After struggling through a few Consciousness books where physics and philosophy were the main focus, at last a book with more "aha!" moments than "banging-head-on-a-brick-wall" moments has been found.

    Thank goodness!

    These ideas are written by an author who has the ability to teach (make complex information understandable and even fun) and is narrated in a way that makes listening enjoyable.

    The rapid evolution of humanity's consciousness is discussed with interesting points about radio, tv, computers, the internet, even Facebook. AI and nanotech . . . this author has fascinating observations about where humanity is now, how we got to this point, and probable future developments.

    This book is going to be listened to again, then the "banging-head-on-a-brick-wall" books will be listened to again. Maybe next time the better foundation provided by this book will make the other books easier to understand . . . .

    6 of 7 people found this review helpful
  •  
    Elan Sun Star Hawaii 06-08-15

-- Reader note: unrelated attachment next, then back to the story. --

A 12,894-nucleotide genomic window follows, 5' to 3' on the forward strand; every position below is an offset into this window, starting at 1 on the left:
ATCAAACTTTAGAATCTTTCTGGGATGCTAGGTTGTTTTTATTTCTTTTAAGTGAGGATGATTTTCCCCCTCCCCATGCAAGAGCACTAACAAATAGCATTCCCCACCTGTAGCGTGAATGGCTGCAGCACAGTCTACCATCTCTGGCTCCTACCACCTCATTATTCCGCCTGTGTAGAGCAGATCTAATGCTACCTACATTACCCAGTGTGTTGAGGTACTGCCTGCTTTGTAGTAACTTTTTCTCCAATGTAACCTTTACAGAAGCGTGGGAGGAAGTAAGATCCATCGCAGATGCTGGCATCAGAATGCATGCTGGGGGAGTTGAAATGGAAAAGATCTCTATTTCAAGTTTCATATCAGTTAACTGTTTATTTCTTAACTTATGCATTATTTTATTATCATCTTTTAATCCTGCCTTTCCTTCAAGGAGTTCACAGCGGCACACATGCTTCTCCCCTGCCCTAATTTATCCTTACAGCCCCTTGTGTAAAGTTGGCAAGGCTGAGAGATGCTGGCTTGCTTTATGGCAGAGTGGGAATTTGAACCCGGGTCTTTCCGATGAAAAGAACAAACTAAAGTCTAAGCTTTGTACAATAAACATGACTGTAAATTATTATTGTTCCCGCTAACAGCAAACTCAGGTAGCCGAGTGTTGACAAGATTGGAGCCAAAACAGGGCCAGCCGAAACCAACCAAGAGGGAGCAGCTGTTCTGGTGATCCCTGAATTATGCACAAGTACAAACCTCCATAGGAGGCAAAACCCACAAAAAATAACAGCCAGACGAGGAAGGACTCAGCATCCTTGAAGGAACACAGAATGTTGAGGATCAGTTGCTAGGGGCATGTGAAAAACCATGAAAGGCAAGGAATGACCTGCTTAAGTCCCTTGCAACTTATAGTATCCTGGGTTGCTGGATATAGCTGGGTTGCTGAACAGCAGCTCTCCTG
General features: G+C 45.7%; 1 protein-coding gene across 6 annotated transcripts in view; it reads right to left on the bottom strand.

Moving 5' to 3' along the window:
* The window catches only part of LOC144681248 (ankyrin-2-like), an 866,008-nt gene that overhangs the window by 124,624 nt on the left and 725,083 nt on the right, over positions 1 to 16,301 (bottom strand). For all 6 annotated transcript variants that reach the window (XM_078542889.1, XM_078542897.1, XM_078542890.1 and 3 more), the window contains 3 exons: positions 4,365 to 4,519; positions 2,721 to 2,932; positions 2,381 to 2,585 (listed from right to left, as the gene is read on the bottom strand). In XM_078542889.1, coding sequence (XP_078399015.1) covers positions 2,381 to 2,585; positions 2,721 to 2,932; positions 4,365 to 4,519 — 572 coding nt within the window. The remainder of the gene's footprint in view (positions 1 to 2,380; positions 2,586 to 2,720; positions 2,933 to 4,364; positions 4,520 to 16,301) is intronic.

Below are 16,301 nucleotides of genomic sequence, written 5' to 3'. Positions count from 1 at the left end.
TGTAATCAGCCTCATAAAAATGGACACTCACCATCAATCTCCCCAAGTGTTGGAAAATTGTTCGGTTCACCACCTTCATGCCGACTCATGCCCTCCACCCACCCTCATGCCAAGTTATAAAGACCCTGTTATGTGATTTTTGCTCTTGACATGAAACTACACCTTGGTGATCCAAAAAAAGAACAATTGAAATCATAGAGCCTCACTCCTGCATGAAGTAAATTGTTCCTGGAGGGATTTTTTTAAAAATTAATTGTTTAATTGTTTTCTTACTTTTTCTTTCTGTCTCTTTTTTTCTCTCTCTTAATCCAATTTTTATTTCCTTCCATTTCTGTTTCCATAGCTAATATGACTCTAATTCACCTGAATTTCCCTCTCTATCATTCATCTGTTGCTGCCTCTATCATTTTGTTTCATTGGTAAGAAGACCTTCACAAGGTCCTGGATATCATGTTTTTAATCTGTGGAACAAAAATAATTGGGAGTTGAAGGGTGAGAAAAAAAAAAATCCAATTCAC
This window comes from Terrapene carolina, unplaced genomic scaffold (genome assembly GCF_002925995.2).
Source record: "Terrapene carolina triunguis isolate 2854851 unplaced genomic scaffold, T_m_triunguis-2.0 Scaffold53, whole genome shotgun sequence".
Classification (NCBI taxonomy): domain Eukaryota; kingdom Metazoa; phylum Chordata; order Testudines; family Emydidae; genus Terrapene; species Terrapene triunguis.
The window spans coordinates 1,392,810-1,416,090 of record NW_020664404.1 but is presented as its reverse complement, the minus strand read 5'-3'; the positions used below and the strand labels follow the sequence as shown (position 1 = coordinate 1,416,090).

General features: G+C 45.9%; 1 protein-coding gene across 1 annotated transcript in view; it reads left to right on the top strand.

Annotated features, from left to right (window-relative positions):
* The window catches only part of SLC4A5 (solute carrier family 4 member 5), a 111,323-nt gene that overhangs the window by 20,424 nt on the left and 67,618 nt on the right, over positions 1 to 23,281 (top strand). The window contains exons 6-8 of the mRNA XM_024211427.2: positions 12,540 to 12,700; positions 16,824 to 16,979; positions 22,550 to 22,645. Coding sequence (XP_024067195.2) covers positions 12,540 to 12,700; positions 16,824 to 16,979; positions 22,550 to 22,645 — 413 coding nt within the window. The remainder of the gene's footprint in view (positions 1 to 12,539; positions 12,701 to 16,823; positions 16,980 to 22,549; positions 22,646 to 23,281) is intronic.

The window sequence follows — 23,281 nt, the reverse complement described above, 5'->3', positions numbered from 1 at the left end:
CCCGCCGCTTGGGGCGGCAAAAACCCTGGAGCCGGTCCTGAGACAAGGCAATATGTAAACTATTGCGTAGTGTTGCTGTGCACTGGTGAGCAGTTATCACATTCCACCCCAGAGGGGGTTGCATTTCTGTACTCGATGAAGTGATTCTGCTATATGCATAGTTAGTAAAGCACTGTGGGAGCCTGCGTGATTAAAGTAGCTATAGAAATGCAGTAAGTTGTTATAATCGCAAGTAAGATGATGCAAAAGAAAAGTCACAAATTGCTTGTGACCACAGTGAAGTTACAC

Elan Sun Star Hawaii 06-08-15 Member Since 2015

    sun

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    "brilliant Research / Revolutionary"
    What made the experience of listening to Let There Be Light the most enjoyable?

    Lucid insights into a complex subject... a lively discussion of the multidimensional reality we live in.

    Stephen j. Hage has crafted a brilliant explanation of and insight into the multiplicity of dimensional experience and multiple dimensional realities. His clear definitions of realities and personal experience of the "observer" and the quantum world and the social and shared reality worlds as well as the subjective world all bring into perspective what I consider the best book ever written on this subject.

    Defining quantum reality and still allowing the lay person to relate to personal experience while keeping a broad perspective on multiple realities and dimensions is an extremely complex challenge.

    Hage has laid out in quite simple language the many worlds insights as well as the relative subjective observer paradox in a manner that deserve wide attention and applause literally.

    Read this book.


    What did you like best about this story?

    all of it


    Which character – as performed by Andrew Mulcare – was your favorite?

    insights of author.


    If you were to make a film of this book, what would the tag line be?

    The Evolving Realities.